18. The Santa Maria Restaurant wharf, building,
dock and other improvements extend south of the submerged
land claimed by the Connells and in front of Plaintiffs' Lot
3. The improvements obstruct, interfere with, and deprive
Plaintiffs of their riparian rights appurtenant to Lot 3.
19. By operation of law, Plaintiffs own the
waterfront lying east of the seawall directly across Avenida
Menendez from Lot 3 and riparian rights appurtenant thereto,
notwithstanding the fact that the legal description in their
deed extends only to the right-of-way of the street.
20. The Avenida Menendez right-of-way across Lots
1 and 3 was dedicated in June 1845. At that time, Edwin
Jencks and Richard Ferguson owned the property now known as
Lots 1 and 3, respectively, to the waters of Matanzas Bay.
They granted the City an easement to the seawall, but they
neither relinquished ownership of the fee nor their riparian
rights to the waterfront lying east of the seawall.
Accordingly, their successors in title acquired the riparian
rights appurtenant to such property, and Plaintiffs retain
such rights with respect to Lot 3.
21. Mr. Jencks and Mr. Ferguson owned the property
now known as Lots 1 and 3 to the mean low waterline of the
Matanzas Bay, as did their predecessors-in-title prior to
1819, when the United States acquired Florida from Spain.
Under Spanish rule, the mean low waterline was recognized
defining the seaward extent of private ownership of riparian
lands in Florida. Pursuant to Article II of the Adams-Onis
Treaty of 1819 by which the United States acquired Florida
from Spain, the United States honored the rights of private
owners who had legitimate claims to property at that time,
such as the previous owners of the subject properties.
Accordingly, when the right-of-way for Avenida Menendez was
dedicated in 1845, the United States recognized the ownership
of Messrs. Jencks and Ferguson to mean low water.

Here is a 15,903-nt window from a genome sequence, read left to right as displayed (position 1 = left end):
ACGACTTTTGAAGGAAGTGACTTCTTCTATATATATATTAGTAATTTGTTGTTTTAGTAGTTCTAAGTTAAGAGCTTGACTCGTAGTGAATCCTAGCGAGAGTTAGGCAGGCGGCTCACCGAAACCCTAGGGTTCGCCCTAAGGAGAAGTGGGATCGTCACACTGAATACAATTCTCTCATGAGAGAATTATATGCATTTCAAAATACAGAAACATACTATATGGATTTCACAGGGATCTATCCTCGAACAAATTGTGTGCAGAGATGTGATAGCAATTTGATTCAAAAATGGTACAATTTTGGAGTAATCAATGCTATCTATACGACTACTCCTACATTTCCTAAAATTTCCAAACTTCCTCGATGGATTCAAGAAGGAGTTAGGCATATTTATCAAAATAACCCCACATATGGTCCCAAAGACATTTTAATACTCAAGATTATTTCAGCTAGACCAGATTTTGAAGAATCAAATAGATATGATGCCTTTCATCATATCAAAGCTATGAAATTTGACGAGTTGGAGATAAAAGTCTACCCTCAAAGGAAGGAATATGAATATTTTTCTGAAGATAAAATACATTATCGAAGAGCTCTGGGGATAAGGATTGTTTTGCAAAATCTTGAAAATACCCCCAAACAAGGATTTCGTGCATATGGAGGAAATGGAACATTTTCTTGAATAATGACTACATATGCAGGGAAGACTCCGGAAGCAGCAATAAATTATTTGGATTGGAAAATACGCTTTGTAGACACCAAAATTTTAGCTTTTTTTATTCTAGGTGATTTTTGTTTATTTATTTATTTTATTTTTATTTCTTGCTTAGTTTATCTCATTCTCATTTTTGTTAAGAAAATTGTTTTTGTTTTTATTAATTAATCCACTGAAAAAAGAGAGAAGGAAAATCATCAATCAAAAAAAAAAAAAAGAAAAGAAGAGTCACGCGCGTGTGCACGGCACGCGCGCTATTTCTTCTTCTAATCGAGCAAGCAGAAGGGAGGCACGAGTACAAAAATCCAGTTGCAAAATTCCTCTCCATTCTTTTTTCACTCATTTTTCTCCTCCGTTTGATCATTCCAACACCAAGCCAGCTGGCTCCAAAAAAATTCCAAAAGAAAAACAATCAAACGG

22. Messrs. Jencks and Ferguson granted the
Avenida Menendez right-of-way to facilitate the extension of
the seawall south from the City market past the subject
property to Bridge Street. In 1842, the United States Army
Corps of Engineers proposed to construct the wall and fill
the lands behind (landward of) it. In the vicinity of the
subject properties, the work was to take place above the mean
low waterline, upon the privately owned lands of Messrs.
Jencks, Ferguson and their neighbors. Recognizing that the
wall would be located on private property, the officer in
charge of the project, Lieutenant H. W. Benham, feared that
the landowners would fence off their property, thereby
denying the public access to the waterfront that had been
bulkheaded and filled with public funds. He recommended that
the City dedicate a street behind the wall to assure public
access to and benefit from the project. On March 22, 1845,
he wrote his superior:
[I] consider it not only probable but
absolutely certain that should this land
be filled up by the United States
without any previous steps being taken
to secure the citizens an open space or
passage upon it proprietors of these
lots will immediately enclose to the
seawall in such a manner as to prevent
all passage even perhaps upon the very
wall itself to provide for which last
the very great proportional
expenditure for the coping is now being
incurred. I would respectfully call
attention to this in order that it might
be considered, whether it would not be
possible, and if so, advisable, that
some condition or arrangement might be
previously made either by the
Department itself, or in conjunction
with the city authorities, that if this
law should be renewed by the governments
a broad street, along the wall on the
parts referred to, should be reserved to
the use of the city -- and the citizens
at large for whom, and not for the
particular benefit of a small number of
individuals, I suppose the appropriation
to have been made.
23. As requested by Lieutenant Benham, the City
secured easements from Mr. Jencks, Mr. Ferguson and the other
waterfront owners on June 22, 1845. Mr. Jencks conveyed a
50-foot right-of-way by letter and Mr. Ferguson orally
conveyed a 60-foot easement. By the express terms of such
grants, the easements extended to the seawall, but not
beyond, to the waters of the bay.
24. In granting the easement to the seawall, the
owners did not convey to the City any rights to their lands
located seaward of the wall, let alone relinquish ownership
of such land and the accompanying riparian rights. In fact,
their successors continued to exercise dominion and control
over the waterfront and appurtenant rights. In subsequent
deeds, they conveyed the property to the waters of the bay,
and in others transferred riparian rights along with their
lots, notwithstanding the presence of the street in front of
such lots. Indeed, in 1882, Edwin St. George Rogers conveyed
the riparian rights associated with Lot 1 to William S. M.
Pinkham, along with the 52-foot strip extending east from the
seawall into the bay. That conveyance is the root of the
title and rights to the property the Connells claim.
25. Unlike the Lot 1 waterfront, the portion of
Lot 3 lying east of the seawall and the riparian rights
appurtenant thereto were never severed from the upland lot.